• In his essay, "Dumb As We Wanna Be," Friedman explains,
This is not an energy policy. This is money laundering: we borrow money from China and ship it to Saudi Arabia and take a little cut for ourselves as it goes through our gas tanks. What a way to build our country.
When the summer is over, we will have increased our debt to China, increased our transfer of wealth to Saudi Arabia and increased our contribution to global warming for our kids to inherit. . . .
The McCain-Clinton gas holiday proposal is a perfect example of what energy expert Peter Schwartz of Global Business Network describes as the true American energy policy today: “Maximize demand, minimize supply and buy the rest from the people who hate us the most.”. . .
But here’s what’s scary: our problem is so much worse than you think. We have no energy strategy. If you are going to use tax policy to shape energy strategy then you want to raise taxes on the things you want to discourage — gasoline consumption and gas-guzzling cars — and you want to lower taxes on the things you want to encourage — new, renewable energy technologies. We are doing just the opposite.
• In his essay, "What To Do About the Oil Crisis," Reich writes,
McCain and HRC are proposing a tax holiday on gas - so this summer you wouldn't pay the 18 cents a gallon that would otherwise go to Uncle Sam. Talk about dumb ideas. This will only encourage Americans to drive more, thereby increasing demand and causing gas prices to rise even higher. Driving more will also put more carbon dioxide into the atmosphere, which fuels global warming. And this will cost taxpayers some $10 billion. It's a cheap political gimmick that does nothing to stem the rising price of oil.
You want to hold oil prices down? In the short term, strengthen the dollar. Part of the reason oil prices are soaring is because the dollar is tanking. The Treasury and financial ministries of other rich countries should buy back dollars to stop speculators who are bidding the greenback down.
Over the longer term, though, China and India's insatiable demand for oil will continue to drive oil prices up, and turmoil in the Middle East will keep them up. So there's really only one way for us to go: Alternative sources of energy - wind, solar, biomass, water, and if we can make it safe enough, nuclear.
But wait, if alternative energy is the way to go, and energy corporations are making record profits each quarter, why aren't they investing in these alternatives? Again, Reich explains,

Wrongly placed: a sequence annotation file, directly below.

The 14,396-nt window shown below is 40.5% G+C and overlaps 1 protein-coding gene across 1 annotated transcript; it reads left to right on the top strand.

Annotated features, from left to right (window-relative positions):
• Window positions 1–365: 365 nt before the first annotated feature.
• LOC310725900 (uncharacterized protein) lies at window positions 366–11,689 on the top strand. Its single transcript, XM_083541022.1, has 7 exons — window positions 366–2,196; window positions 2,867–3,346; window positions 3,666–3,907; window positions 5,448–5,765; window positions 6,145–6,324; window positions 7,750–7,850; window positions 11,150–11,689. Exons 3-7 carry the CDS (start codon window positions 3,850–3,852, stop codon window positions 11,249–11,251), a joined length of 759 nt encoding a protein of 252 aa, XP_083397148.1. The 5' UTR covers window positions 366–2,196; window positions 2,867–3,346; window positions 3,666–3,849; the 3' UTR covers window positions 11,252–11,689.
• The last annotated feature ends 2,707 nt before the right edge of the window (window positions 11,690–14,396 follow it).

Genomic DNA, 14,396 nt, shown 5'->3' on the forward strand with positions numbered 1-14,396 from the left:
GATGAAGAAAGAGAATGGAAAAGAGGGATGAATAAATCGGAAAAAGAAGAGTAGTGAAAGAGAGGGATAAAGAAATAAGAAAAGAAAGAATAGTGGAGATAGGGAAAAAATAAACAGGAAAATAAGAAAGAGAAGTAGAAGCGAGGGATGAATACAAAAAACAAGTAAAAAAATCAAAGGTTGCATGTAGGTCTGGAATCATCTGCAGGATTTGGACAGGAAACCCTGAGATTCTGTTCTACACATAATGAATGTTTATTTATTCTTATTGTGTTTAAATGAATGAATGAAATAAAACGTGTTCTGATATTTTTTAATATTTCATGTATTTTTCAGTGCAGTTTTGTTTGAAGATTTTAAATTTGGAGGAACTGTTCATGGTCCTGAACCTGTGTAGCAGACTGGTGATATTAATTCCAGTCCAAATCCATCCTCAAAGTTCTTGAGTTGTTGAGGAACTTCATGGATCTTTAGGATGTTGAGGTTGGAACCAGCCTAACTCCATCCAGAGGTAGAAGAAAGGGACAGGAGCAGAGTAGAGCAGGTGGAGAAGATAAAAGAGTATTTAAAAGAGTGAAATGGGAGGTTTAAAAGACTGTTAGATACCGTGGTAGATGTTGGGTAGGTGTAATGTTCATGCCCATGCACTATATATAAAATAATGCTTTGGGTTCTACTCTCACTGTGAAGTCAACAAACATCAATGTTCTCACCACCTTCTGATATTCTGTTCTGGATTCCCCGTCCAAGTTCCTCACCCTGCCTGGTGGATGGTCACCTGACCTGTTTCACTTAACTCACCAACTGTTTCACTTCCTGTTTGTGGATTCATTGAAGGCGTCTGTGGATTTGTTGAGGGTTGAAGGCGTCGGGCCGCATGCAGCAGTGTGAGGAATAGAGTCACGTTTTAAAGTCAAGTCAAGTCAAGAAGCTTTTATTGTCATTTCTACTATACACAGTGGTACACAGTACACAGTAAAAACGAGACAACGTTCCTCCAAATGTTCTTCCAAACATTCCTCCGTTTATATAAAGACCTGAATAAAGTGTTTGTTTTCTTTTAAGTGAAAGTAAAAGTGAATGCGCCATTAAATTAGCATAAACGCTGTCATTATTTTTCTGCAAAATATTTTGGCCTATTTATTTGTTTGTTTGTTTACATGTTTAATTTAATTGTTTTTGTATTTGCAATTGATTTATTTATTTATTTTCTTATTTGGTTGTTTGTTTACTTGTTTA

They have more money now than they know what to do with. Their quarterly reports, out this week, will show galactic profits. But for them, basic research in alternatives is too risky. And why should we expect them to invest in alternatives to oil, anyway? They aren't even putting as much as they did five years ago into oil exploration, as a percent of their profits. They figure the best way to keep their stock price high is to use their windfall profits to buy back their shares. This may be good for their shareholders but it's terrible for America.
That's why it's time for a windfall profits tax on oil companies to finance our way to sensible and sustainable sources of energy. Forget the summer tax holiday on gas. We need a permanent holiday from oil.
• And, finally, in his piece, "Gas Tax Follies," he makes it plain,
John McCain has a really bad idea on gasoline, Hillary Clinton is emulating him (but with a twist that makes her plan pointless rather than evil), and Barack Obama, to his credit, says no.
Why doesn’t cutting the gas tax this summer make sense? It’s Econ 101 tax incidence theory: if the supply of a good is more or less unresponsive to the price, the price to consumers will always rise until the quantity demanded falls to match the quantity supplied. Cut taxes, and all that happens is that the pretax price rises by the same amount. The McCain gas tax plan is a giveaway to oil companies, disguised as a gift to consumers.
Is the supply of gasoline really fixed? For this coming summer, it is. Refineries normally run flat out in the summer, the season of peak driving. Any elasticity in the supply comes earlier in the year, when refiners decide how much to put in inventories. The McCain/Clinton gas tax proposal comes too late for that. So it’s Econ 101: the tax cut really goes to the oil companies.
The Clinton twist is that she proposes paying for the revenue loss with an excess profits tax on oil companies. In one pocket, out the other. So it’s pointless, not evil. But it is pointless, and disappointing.
• Here is what the editors of the L.A. Times think about the gas tax holiday. And the NYTimes piece is here. And here are a whole bunch of short snippets of other reactions.
Seriously, people. The time has come for a fundamental paradigm change in our energy policy and in our relationship with the natural world. We need to kick our oil addiction and get serious about investing in alternatives. We need to find more sustainable ways to live. Like, yesterday...
Hillary Clinton has an ad up in Indiana pandering on this gas tax holiday and it is cynical as hell and oh-so-very-Republican:
Like the Republicans, Hillary is hoping voters are too dumb to think it through a little bit to see the full consequence of this ruse. Hopefully, they won't fall for it. You can do your part by spreading the word...
UPDATE: Here is Obama's response to the Hillary ad: